Many non-purchasers of concessions can’t resist a discount

Significant numbers of moviegoers who didn’t usually buy concessions were motivated to take advantage of the discount.  

Approximately one-in-ten moviegoers in the research control groups—moviegoers who did not receive additional communication about the discounted popcorn—purchased the discounted popcorn. Specifically, Exhibitor A’s control group saw a 10.12% purchase rate, and Exhibitor B, a 9.25% purchase rate.

With the sole exception of the smallest discount tier at Exhibitor A, every discount tier drove an increase in the proportion of moviegoers purchasing the item in question compared to the moviegoers in the control group.  

Approximately one-in-seven (14.65%) moviegoers at Exhibitor A took advantage of the discounted popcorn – a 44.76% increase in the number of moviegoers purchasing large-sized popcorn compared to the control group. Similarly, one-in-nine (11.16%) moviegoers at Exhibitor B did the same, representing a 20.65% increase on the control group.


Discounts encourage further purchases


It wasn’t just discounted popcorn in moviegoers’ sights; analysis also showed an uptick in the number of items purchased alongside the offered discount.

The moviegoers in question for the trial were those who already spend very little, being those in the lowest 25% in terms of spend-per-admit, and so began from low averages of concession items per admit, but saw comparatively very large increases.

For Exhibitor A, the discount groups saw an average items-per-admit count reach as high as 0.85 compared to the control group’s average item count per admit of 0.59 — a 44.06% uptick!

Exhibitor B meanwhile saw their discount tiers reach a height of 0.48 average items-per-admit compared to their control group’s average of 0.35, representing a 37.14% uptick.

Concession discounts’ efficacy extends to visitation habits

In keeping with results on measures such as spending and items purchased, the larger discounts also drove a slight uplift in visitation rates across both exhibitors.  

The $4 discount at Exhibitor A produced a visitation rate of 39.3% compared to 36.3% for the control group. Similarly, though less pronounced, the $4 discount at Exhibitor B drove a visitation rate of 30.87% compared to 29.02% for the control group.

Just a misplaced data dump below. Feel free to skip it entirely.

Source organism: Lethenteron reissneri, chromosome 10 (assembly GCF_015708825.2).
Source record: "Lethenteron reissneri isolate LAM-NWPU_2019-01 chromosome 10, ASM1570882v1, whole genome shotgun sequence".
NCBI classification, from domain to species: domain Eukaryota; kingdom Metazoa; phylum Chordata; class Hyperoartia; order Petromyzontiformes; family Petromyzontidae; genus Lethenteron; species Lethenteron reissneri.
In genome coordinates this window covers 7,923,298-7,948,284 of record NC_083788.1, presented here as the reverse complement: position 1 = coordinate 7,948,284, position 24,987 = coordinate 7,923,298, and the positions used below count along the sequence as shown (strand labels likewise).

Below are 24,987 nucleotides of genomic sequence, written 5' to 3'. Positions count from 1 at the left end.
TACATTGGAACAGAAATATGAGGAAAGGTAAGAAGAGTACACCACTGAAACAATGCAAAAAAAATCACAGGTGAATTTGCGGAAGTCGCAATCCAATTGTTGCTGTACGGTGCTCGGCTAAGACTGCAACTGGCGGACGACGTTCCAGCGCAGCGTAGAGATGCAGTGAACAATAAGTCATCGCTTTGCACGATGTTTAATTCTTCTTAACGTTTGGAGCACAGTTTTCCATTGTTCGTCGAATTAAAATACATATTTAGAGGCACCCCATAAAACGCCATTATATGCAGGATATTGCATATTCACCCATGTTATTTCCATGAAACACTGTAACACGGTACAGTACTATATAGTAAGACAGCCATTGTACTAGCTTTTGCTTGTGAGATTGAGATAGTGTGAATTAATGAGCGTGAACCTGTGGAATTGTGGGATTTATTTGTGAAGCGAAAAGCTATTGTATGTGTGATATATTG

Though these results may not appear to be a dramatic lift in visitation rate, it’s worth noting that this trial was staggered across November 2021 through March 2022 (with each Exhibitor running their trial for two months overall). This was a time during both a slow return to moviegoing, and a relatively limited film slate. We can’t speculate, but wonder how much more significant these numbers might appear if the trial was re-run during a less restricted time with a wider range of film offerings as there are now.


Discounts are unlikely to erode total income generated by concessions

A breakdown of per-admit-spend shows levels of spend are reasonably consistent across each discount tier and the control groups. The results suggest that discounts are unlikely to reduce takings at the till.  

The control group at Exhibitor A recorded a per-admit-spend of $8.46. This increased to $8.90 for the $4 discount group. The $2 discount group spent even more – $9.19 per-admit.  

The average per-admit-spend at Exhibitor B was $2.76. All three discount tiers recorded a slightly higher per-admit spend, which peaked at $3.30 for the $4 discount group.  

In Summary

Discounting sessions is likely to:

  • Increase the amount spent on concessions
  • Increase the number of concession items purchased